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Represent Subsystem and Variant Models in Generated Code

Required products: Simulink®, Embedded Coder®, Simulink Coder™

Using Simulink, you can create models that are based on a modular design platform that comprises a fixed common structure with a finite set of variable components. The variability helps you develop a single, fixed master design with variable components. For more information, see What Are Variants and When to Use Them. When you implement variants in the generated code, you can:

  • Reuse generated code from a set of application models that share functionality with minor variations.

  • Share generated code with a third party that activates one of the variants in the code.

  • Validate the supported variants for a model and then choose to activate one variant for a particular application, without regenerating and re-validating the code.

  • Generate code for the default variant that is selected when an active variant does not exist.

Using Embedded Coder, you can generate code from Simulink models containing one or more variant choices. The generated code contains preprocessor conditionals that control the activation of each variant choice.

This example shows how to represent variant choices in a Simulink model and then prepare the model so that those variant choices are represented in generated code.

Step 1: Represent Variant Choices in Simulink

Variant choices are two or more configurations of a component in your model. This example uses the model rtwdemo_preprocessor_subsys to illustrate how to represent variant choices inside Variant Subsystem blocks. For other ways to represent variant choices, see Options for Representing Variants in Simulink.

  1. Open the model rtwdemo_preprocessor_subsys.


    The model contains two Variant Subsystem blocks: LeftController and RightController.


    You can only add Inport, Outport, Subsystem, and Model blocks inside a Variant Subsystem block.

  2. Open the LeftController block.

    The LeftController block serves as the container for the variant choices. It contains two variant choices represented using Subsystem blocks Nonlinear and Linear. The nonlinear controller subsystems implement hysteresis, whereas the linear controller subsystems act as simple low-pass filters.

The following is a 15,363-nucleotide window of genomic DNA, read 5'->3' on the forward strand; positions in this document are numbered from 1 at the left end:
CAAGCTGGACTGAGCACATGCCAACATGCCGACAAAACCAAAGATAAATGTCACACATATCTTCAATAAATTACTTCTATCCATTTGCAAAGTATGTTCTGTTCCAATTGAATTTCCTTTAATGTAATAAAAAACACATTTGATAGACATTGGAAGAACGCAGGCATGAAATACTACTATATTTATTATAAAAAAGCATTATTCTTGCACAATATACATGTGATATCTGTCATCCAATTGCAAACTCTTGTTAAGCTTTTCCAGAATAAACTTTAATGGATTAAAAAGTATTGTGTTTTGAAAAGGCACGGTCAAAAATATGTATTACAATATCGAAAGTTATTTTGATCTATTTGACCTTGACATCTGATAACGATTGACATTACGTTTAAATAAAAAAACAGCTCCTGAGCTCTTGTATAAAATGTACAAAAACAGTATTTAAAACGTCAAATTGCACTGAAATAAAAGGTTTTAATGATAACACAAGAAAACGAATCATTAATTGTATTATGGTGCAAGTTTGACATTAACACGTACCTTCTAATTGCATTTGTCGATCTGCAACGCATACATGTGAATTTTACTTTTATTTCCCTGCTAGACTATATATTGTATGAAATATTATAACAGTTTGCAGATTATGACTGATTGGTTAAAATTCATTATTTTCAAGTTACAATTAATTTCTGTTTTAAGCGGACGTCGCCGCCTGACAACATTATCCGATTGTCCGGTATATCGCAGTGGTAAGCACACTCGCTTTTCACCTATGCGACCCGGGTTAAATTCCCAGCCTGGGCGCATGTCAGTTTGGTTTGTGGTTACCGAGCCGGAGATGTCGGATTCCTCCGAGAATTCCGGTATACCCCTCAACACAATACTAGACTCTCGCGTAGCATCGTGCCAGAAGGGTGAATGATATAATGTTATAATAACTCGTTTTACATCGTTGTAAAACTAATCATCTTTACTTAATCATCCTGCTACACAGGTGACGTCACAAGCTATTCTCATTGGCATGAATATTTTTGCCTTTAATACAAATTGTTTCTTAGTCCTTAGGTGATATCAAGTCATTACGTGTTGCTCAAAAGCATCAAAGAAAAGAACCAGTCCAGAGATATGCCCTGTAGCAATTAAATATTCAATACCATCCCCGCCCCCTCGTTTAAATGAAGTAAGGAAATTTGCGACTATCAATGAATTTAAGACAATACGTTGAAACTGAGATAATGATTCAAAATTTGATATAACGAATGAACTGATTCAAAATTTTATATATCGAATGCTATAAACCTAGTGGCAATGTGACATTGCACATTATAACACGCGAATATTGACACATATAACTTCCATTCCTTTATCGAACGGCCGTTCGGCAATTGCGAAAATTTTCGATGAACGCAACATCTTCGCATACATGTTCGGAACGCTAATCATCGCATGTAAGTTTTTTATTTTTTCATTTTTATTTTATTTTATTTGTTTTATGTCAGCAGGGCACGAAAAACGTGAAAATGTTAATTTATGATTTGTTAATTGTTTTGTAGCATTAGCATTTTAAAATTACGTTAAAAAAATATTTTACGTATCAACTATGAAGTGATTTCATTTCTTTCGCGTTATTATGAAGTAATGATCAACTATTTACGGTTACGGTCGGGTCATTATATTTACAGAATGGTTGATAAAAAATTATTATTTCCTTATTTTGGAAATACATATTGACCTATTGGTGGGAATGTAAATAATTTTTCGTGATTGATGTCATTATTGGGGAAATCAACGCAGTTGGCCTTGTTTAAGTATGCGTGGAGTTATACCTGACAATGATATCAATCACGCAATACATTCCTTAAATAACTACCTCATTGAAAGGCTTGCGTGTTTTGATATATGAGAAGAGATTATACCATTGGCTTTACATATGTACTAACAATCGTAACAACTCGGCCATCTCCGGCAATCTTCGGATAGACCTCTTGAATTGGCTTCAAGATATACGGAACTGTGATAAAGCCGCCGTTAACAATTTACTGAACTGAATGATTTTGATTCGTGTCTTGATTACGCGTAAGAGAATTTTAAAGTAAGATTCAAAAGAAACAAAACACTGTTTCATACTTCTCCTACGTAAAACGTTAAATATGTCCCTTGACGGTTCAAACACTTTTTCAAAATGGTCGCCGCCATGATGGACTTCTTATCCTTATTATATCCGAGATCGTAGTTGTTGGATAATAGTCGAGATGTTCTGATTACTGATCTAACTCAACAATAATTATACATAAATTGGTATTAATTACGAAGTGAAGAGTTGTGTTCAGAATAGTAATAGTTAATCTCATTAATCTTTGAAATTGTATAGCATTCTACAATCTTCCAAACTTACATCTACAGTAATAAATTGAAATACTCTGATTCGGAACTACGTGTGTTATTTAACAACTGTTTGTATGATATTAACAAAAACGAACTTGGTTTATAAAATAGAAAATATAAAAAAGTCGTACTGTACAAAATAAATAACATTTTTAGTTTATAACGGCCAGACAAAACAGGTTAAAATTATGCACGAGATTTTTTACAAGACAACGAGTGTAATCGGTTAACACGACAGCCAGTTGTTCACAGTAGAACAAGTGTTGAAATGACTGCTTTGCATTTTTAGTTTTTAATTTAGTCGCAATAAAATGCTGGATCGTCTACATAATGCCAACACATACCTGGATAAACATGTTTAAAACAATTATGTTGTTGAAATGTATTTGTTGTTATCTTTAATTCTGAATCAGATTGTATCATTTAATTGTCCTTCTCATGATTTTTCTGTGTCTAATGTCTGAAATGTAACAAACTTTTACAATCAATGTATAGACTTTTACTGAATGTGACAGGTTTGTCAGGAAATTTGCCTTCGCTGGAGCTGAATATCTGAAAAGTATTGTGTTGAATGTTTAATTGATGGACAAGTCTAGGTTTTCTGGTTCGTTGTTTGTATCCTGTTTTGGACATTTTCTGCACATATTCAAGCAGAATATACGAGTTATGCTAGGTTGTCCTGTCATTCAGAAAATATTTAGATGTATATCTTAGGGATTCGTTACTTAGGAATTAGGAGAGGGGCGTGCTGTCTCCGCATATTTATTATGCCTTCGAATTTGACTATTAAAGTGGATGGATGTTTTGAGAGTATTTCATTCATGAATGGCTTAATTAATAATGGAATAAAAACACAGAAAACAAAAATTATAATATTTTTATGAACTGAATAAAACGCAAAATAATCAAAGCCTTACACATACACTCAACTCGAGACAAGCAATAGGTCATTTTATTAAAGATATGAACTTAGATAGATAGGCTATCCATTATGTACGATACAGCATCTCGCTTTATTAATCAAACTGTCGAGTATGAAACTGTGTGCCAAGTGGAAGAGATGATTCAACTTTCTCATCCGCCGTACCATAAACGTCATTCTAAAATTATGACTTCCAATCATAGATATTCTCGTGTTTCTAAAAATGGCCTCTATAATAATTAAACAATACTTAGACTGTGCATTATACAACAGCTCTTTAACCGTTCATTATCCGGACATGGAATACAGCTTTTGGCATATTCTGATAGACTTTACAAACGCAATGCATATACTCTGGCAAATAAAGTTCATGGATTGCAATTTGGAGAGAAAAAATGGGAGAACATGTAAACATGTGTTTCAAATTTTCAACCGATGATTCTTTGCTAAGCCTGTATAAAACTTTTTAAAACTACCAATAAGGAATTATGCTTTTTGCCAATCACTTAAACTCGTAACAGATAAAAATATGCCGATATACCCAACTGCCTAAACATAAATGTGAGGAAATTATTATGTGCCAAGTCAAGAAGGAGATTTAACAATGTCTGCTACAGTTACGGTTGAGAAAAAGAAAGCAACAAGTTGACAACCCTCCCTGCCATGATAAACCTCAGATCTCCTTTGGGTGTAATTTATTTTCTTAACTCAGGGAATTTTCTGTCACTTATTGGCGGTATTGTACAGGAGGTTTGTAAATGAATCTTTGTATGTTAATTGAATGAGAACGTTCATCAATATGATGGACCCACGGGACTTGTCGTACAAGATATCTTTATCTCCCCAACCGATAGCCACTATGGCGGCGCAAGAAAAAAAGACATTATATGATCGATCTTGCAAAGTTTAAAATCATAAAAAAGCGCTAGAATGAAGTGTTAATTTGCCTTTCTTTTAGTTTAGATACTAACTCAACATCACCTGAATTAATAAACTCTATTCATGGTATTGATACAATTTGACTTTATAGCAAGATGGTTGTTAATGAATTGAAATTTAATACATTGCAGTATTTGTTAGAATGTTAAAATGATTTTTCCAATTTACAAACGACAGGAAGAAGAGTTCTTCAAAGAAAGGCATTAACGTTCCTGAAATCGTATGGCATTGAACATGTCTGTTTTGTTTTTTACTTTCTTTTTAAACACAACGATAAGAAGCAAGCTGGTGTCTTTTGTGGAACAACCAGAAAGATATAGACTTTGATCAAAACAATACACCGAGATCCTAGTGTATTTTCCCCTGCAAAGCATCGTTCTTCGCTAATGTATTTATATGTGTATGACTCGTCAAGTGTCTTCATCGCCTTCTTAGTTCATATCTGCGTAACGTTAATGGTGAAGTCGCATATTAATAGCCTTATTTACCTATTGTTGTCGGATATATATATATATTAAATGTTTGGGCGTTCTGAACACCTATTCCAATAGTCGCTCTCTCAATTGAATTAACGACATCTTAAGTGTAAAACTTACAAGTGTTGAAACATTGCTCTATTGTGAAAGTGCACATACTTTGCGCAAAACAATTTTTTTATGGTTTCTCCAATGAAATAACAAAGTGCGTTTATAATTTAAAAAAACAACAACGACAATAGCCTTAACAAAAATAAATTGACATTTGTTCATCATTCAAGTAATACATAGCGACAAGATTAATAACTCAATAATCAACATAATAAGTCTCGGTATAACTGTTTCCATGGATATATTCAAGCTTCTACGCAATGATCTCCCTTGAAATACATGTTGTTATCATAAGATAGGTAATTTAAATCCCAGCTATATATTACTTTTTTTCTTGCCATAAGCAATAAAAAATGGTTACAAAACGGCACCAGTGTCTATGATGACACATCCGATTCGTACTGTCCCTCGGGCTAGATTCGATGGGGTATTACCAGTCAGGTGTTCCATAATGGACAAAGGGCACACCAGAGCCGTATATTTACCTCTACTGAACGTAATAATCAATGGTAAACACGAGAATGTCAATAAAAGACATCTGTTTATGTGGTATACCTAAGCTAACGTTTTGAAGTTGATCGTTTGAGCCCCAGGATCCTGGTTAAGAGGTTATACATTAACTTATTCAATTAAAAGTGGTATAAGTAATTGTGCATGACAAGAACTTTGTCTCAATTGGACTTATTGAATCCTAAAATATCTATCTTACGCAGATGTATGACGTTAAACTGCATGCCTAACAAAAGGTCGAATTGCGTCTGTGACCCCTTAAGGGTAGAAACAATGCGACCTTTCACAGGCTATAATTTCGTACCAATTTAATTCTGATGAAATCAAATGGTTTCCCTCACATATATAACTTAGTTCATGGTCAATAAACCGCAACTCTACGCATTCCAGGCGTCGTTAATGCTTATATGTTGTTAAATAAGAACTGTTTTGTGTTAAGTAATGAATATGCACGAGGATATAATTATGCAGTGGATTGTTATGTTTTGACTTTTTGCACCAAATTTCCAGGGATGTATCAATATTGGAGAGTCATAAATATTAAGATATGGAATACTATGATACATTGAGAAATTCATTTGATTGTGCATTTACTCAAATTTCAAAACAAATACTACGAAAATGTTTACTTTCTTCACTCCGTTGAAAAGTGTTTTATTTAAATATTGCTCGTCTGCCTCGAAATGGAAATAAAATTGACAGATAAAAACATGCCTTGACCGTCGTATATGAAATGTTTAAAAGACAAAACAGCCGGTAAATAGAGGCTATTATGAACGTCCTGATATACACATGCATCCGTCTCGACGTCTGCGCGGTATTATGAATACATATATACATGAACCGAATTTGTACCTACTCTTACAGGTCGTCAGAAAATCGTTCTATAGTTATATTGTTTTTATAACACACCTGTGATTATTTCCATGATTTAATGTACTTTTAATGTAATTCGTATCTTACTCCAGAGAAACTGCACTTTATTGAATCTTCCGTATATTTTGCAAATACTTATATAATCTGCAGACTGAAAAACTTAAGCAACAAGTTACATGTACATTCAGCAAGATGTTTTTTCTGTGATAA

The Subsystem blocks have the same number of inports and outports as the containing Variant Subsystem block.

    Variant choices can have different numbers of inports and outports. See Mapping Inports and Outports of Variant Choices.

  3. Open the Nonlinear block.

    The Nonlinear block represents one variant choice that Simulink activates when a condition is satisfied. The Linear block represents another variant choice.


    When you are prototyping variant choices, you can create empty Subsystem blocks with no inputs or outputs inside a Variant Subsystem block. The empty subsystem recreates the situation in which that subsystem is inactive without the need for completely modeling the variant choice.

Step 2: Specify Conditions That Control Variant Choice Selection

You can switch between variant choices by constructing conditional expressions called variant controls for each variant choice represented in a Variant Subsystem block. Variant controls determine which variant choice is active, and changing the value of a variant control causes the active variant choice to switch.

A variant control is a Boolean expression that activates a specific variant choice when it evaluates to true.

For more information, see Introduction to Variant Controls.

  1. Right-click the LeftController block and select Block Parameters (Subsystem).

    The Condition column displays the Boolean expression that when true activates each variant choice. In this example, these conditions are specified using Simulink.Variant objects LINEAR and NONLINEAR.

  2. Use these commands to specify a variant control using a Simulink.Variant object.

    LINEAR = Simulink.Variant;
    LINEAR.Condition = 'VSSMODE==0';
    NONLINEAR = Simulink.Variant;